In the previous blog article, we looked at the mechanism by which OneFS enables non-disruptive upgrades. For NFS users, rolling node upgrades is typically a pretty seamless event since client connections can be dynamically moved and rebalanced across the other nodes. However, for SMB clients, rolling upgrades can be more impactful.
During an upgrade workflow, nodes will reboot, and the SMB protocol service must be stopped temporarily. This results in a brief disruption for Windows clients connected to the rebooting node. To solve this, OneFS 9.2 introduces a drain-based upgrade feature, which provides a mechanism by which nodes are prevented from rebooting or restarting protocol services until all SMB clients have disconnected from the node. A single SMB client that does not disconnect can cause the upgrade to be delayed indefinitely, so the cluster administrator is provided with options to reboot the node despite persisting clients.
The drain-based upgrade supports both OneFS, firmware and combined upgrades, and can be configured and managed via the OneFS WebUI, CLI, and RESTful platform API.
- SMB protocol
- OneFS upgrades
- Firmware upgrades
- Cluster reboots
- Combined upgrades (OneFS and Firmware)
Drain-based upgrade is predicated upon the parallel upgrade workflow, covered in a previous article, and which offers accelerated upgrades for large clusters by working across OneFS neighborhoods, or fault domains. By concurrently upgrading a node per neighborhood, the more node neighborhoods there are within a cluster the more parallel activity can occur.
For simplicities sake, assume a PowerScale cluster comprising five H700 chassis, divided into two neighborhoods, each containing ten nodes.
The following CLI command can be used to identify the correlation between the cluster’s nodes and OneFS neighborhoods, or failure domains:
# sysctl efs.lin.lock.initiator.coordinator_weights
Once the drain-based upgrade is started, a maximum of one node from each neighborhood will get the reservation which allows the nodes to upgrade simultaneously. OneFS will not reboot these nodes until the number of SMB clients is “0”. In this example Node 1 and Node 8 get the reservation for upgrading at the same time. However, there is one SMB connection to Node 1 and two SMB connections to Node 8. Neither of these nodes will be able to reboot until their SMB connection count gets to “0”. At this point, there are three options available:
|Wait||Wait until the SMB connection count reaches “0” or it hits the drain timeout value. The drain timeout value isa configurable parameter for each upgrade process. It is the maximum waiting period. If drain timeout is set to “0”, it means wait forever.|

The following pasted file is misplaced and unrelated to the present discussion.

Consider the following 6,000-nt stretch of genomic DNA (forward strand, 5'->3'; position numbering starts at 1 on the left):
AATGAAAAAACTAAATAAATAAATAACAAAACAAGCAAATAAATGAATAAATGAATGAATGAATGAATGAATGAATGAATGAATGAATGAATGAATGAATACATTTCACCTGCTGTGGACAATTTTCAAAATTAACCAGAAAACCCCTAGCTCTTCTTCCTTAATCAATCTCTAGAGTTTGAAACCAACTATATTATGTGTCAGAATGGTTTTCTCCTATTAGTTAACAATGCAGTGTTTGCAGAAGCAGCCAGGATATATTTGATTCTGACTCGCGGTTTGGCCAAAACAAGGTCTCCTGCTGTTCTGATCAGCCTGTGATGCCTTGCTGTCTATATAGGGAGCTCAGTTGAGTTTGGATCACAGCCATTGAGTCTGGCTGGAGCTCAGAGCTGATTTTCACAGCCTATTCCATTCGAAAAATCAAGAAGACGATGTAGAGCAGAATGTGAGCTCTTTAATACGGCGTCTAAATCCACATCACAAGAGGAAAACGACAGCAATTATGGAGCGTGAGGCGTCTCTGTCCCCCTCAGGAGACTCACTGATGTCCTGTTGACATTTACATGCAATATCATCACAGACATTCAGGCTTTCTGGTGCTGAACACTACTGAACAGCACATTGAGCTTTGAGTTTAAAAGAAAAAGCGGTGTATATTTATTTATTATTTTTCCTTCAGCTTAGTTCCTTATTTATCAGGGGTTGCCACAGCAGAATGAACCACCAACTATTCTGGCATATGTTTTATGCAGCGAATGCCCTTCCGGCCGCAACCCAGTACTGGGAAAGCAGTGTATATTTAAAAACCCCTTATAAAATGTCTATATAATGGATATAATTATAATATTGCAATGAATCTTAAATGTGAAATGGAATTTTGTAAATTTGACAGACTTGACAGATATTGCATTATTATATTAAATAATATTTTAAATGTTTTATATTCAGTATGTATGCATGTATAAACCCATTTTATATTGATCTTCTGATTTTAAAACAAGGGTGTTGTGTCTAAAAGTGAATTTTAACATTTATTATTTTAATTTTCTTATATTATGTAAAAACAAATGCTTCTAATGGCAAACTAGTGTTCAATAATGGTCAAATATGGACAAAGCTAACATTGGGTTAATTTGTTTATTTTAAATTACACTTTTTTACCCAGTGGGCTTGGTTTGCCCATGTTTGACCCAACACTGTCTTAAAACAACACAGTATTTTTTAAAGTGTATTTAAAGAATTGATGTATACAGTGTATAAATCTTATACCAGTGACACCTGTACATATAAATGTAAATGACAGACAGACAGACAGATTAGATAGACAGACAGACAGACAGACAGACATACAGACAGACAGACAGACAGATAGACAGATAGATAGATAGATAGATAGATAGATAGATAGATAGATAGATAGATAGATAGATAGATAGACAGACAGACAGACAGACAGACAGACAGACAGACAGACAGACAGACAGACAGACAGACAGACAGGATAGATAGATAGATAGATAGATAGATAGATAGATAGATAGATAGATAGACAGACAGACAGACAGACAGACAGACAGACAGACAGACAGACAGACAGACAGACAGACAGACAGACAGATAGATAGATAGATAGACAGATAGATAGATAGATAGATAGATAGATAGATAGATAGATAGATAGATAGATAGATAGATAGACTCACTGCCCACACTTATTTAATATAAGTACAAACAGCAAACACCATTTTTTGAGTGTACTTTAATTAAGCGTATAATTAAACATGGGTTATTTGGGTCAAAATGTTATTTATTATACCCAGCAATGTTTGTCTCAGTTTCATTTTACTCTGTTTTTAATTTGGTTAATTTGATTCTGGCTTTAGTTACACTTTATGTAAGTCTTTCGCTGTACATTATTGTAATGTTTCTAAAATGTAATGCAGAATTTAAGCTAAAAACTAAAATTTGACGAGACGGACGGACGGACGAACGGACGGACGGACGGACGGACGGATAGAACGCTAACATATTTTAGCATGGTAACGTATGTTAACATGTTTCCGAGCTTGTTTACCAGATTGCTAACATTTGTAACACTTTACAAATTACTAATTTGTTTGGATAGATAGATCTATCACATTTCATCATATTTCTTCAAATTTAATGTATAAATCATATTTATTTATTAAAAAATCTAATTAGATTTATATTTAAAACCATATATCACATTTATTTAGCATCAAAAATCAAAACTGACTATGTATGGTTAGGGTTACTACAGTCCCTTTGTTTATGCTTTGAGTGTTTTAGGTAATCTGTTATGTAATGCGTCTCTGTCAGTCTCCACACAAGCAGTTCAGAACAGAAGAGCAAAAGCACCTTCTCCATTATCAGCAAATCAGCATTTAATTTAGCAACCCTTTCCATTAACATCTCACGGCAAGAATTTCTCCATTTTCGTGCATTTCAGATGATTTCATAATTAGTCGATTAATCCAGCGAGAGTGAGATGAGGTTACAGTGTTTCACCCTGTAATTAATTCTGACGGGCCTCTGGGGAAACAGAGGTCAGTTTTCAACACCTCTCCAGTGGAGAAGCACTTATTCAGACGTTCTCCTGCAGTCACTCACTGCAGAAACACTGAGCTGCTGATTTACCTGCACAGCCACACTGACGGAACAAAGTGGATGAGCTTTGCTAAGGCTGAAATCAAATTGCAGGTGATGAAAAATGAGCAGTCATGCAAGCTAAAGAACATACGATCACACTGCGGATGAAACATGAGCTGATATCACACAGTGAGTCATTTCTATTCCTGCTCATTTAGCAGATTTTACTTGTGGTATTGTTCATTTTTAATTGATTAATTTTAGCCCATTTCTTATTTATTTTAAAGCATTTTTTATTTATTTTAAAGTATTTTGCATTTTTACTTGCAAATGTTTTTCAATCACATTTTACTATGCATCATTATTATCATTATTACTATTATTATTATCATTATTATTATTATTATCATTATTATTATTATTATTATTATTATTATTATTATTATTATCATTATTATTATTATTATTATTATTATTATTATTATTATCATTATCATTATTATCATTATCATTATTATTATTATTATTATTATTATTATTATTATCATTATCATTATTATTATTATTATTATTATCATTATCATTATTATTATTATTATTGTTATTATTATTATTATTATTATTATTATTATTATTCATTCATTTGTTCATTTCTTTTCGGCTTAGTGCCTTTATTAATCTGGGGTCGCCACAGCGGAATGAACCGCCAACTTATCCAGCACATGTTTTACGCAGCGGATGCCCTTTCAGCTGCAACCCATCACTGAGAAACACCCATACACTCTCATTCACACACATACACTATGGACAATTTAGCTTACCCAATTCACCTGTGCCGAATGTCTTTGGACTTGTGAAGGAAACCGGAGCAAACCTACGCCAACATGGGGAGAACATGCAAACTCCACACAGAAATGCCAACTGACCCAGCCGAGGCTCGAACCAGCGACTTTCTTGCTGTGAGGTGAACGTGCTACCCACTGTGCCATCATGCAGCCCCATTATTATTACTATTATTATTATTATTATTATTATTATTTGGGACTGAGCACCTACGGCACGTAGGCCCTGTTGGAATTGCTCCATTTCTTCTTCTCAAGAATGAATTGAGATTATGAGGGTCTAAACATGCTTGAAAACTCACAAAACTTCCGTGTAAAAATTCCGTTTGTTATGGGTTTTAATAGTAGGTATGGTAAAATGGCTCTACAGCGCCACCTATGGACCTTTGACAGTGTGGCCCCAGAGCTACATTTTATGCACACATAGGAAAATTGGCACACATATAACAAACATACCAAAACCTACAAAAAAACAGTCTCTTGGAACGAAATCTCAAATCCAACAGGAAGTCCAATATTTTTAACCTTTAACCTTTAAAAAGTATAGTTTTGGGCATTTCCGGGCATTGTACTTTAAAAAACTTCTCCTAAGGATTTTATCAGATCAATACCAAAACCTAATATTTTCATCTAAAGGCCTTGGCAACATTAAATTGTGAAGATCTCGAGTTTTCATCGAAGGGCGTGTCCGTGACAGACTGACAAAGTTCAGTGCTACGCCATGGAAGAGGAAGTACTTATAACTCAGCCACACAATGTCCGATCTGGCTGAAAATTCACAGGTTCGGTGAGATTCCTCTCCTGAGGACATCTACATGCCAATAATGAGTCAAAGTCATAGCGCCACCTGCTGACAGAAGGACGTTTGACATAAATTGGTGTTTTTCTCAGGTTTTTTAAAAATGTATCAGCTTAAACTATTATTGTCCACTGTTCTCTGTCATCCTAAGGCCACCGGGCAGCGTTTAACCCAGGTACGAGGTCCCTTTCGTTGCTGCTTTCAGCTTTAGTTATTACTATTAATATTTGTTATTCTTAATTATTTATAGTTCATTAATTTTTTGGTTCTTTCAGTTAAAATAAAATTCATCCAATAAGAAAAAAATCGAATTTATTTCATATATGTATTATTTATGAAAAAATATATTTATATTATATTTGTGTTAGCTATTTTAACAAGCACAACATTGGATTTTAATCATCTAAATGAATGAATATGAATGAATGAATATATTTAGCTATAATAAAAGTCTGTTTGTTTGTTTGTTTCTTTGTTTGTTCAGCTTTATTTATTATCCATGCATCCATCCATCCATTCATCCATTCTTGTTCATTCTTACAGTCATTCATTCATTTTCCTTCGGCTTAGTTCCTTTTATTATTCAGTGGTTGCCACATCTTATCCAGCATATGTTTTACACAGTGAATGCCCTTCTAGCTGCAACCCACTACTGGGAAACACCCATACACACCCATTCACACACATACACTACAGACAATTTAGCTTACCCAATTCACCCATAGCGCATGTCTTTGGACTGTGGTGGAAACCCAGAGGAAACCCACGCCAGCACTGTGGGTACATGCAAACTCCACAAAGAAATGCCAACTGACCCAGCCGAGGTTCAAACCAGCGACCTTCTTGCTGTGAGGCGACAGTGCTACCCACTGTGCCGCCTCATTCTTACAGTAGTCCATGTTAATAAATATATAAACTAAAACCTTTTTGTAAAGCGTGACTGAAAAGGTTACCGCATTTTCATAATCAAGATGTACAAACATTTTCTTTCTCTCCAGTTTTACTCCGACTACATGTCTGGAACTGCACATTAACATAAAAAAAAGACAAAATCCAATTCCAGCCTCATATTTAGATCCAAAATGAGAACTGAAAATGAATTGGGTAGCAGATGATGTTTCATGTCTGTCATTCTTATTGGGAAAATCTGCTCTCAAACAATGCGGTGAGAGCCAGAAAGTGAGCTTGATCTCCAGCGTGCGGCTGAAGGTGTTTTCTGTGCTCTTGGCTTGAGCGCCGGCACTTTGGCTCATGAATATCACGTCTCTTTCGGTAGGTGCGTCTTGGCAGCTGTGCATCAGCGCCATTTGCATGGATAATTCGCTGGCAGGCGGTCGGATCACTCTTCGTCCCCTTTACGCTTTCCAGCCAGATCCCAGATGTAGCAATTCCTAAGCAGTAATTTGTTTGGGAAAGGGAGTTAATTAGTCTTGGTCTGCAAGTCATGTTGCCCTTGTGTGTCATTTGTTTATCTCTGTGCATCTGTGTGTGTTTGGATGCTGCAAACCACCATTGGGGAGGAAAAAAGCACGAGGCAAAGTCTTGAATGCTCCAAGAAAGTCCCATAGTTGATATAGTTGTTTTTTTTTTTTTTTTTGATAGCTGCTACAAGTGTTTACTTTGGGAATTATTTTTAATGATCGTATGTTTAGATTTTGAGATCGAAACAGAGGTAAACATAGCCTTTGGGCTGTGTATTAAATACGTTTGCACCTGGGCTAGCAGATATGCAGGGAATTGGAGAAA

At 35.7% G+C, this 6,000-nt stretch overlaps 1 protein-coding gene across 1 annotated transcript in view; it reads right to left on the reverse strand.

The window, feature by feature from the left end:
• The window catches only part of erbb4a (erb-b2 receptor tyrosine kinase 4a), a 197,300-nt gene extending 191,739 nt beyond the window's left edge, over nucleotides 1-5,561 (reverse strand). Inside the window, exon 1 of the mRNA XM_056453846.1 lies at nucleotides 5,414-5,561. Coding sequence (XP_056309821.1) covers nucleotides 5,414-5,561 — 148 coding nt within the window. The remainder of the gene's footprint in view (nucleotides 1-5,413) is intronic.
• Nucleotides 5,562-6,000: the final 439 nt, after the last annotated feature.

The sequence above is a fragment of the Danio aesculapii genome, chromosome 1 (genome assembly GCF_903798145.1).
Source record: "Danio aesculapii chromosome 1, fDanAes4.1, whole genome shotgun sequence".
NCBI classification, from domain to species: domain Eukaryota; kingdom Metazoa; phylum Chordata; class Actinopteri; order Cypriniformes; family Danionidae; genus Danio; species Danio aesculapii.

|Delay drain||Add the node into the delay list to delay client draining. The upgrade process will continue on another node in this neighborhood. After all the non-delayed nodes are upgraded, OneFS will rewind to the node in the delay list.|
|Skip drain||Stop waiting for clients to migrate away from the draining node and reboot immediately.|
The following CLI command can be used to confirm whether there are any active SMB connections. In this case, node 1 has one connected Windows client:
# isi statistics query current --keys=node.clientstats.connected.smb Node node.clientstats.connected.smb ------------------------------------- 1 1 -------------------------------------
The ‘isi upgrade’ CLI command syntax can be used to perform the drain-based upgrade, and now includes flags for configuring drain-timeout and alert-timeout. In this example setting each to value 60 minutes and 45 minutes respectively. As such, if there is still an SMB connection after 45 minutes, a CELOG alert will be triggered to notify the cluster administrator. And after an hour, any remaining SMB connections will be dropped and the node upgrade reboot will continue.
# isi upgrade start --parallel --skip-optional --install-image-path=/ifs /data/<installation-file-name> --drain-timeout=60m --alert-timeout=45m
From the OneFS WebUI, the same can be achieved by navigating to Upgrade under Cluster management. In the example below, the WebUI indicates that node 1 is waiting for a draining SMB client. The response can be either to Skip or Delay.
If ‘Delay’ is selected, node one pauses to allow the remaining active client connection to drain:
After ‘Skip’ is chosen, the active client count is reduced to 0 and upgrade continues:
Here, the WebUI reports that node 2 has completed upgraded and is in the process of rebooting:
Once all nodes have completed, the upgrade can be committed by running the following command:
# isi upgrade cluster commit
Or from the WebUI:
Finally, confirm that the current version of OneFS is correct by running the following command:
# isi version